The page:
I'm writing this here because (a.) it's a question-and-answer on John Green's Tumblr, and you can't reblog question-and-answers on Tumblr, and (b.) it's really good advice about the nature of stress. John answered a question on his Tumblr about brushing one's teeth. This is a topic he's discussed before, and he's experienced in the field of discussing dental hygiene failures. The whole post is quite good, but I want to draw attention to a particular segment:
So here’s the best way to overcome [your mental block] in my experience: You have to acknowledge that the thing you are about to do, even though there is nothing technically difficult about it, is extremely hard for you to do at this particular moment. You know that it is extremely hard because you have failed to do it on many previous occasions.
You don’t need to think about why it is so difficult; you just have to accept that it is difficult.
(I have to do this all the time when it comes to doing the dishes, which is not a hard chore, but I get very anxious about it and overwhelmed and my brain just says THE DISHES WILL BE THE HARDEST THING THAT EVER HAPPENED, and I have to tell my brain: Okay. You are right. The dishes will be very hard. But I am going to do them! I am going to do this very difficult thing!)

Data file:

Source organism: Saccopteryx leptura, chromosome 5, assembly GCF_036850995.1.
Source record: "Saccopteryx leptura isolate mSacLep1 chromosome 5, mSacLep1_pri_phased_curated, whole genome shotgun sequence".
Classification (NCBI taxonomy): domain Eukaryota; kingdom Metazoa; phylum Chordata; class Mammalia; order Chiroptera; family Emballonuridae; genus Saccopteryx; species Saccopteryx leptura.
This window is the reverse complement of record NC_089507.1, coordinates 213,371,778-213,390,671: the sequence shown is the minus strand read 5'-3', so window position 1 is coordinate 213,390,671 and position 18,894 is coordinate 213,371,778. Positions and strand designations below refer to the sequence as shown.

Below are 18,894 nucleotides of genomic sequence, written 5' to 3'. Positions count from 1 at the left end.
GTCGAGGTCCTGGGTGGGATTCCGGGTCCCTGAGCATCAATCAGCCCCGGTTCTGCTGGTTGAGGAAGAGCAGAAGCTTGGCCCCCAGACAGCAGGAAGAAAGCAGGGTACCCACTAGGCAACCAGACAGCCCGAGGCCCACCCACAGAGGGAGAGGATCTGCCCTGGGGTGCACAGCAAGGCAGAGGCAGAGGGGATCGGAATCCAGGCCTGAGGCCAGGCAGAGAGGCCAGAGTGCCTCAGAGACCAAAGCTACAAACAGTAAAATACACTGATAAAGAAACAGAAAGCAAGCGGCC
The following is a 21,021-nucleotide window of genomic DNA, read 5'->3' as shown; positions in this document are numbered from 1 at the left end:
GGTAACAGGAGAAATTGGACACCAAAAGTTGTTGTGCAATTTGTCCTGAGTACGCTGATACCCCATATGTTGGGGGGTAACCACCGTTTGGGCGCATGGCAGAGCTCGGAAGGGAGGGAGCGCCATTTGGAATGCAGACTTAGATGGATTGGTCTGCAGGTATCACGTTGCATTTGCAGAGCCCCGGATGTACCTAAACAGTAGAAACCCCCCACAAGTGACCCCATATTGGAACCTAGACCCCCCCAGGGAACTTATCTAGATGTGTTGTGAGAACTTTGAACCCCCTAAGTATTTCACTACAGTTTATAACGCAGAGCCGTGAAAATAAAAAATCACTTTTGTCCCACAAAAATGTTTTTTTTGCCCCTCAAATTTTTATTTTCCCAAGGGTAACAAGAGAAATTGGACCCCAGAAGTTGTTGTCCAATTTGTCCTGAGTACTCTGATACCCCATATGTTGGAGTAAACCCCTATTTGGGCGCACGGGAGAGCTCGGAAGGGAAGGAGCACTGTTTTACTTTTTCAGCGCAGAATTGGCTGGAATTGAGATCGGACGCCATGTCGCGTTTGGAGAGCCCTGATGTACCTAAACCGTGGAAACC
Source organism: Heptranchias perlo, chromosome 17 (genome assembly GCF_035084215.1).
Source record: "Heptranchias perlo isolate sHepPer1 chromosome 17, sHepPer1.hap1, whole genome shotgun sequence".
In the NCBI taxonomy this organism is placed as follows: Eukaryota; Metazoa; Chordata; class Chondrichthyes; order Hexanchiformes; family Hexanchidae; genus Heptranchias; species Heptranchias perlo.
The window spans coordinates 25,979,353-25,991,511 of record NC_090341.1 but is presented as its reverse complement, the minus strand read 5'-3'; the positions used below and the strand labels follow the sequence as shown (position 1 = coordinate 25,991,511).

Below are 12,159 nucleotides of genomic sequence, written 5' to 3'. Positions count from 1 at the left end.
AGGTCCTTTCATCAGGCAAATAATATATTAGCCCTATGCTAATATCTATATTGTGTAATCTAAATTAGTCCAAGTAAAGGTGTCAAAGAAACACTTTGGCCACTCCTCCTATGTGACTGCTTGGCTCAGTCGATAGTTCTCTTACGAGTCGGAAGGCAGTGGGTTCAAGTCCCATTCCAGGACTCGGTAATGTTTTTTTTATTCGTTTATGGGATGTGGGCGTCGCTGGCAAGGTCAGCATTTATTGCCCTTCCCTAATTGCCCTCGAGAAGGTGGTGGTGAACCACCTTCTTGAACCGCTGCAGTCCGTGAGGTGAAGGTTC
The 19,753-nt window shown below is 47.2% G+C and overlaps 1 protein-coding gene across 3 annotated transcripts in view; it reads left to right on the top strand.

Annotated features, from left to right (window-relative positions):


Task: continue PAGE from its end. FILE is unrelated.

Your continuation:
So then once you have accepted in a non-judgmental way that for whatever reason this thing you have to do is very difficult for you, you can then psych yourself up to do it, and then you do it: You’re brushing your teeth, and you spend a solid minute or two brushing all the surfaces, and then you spit and rinse your mouth out, and you have just done a really difficult thing.
John really nails, in this post, what it's like to have anxiety. When it's light, there might be only a few things that feel overwhelmingly difficult. When it's bad, it can feel like almost everything is prohibitively hard. But, the important thing to note is that it actually is difficult. You're not just imagining it -- well, okay, you could probably characterize it as imagining it. But that fact, because you can't un-imagine it, adds genuine difficulty to the task.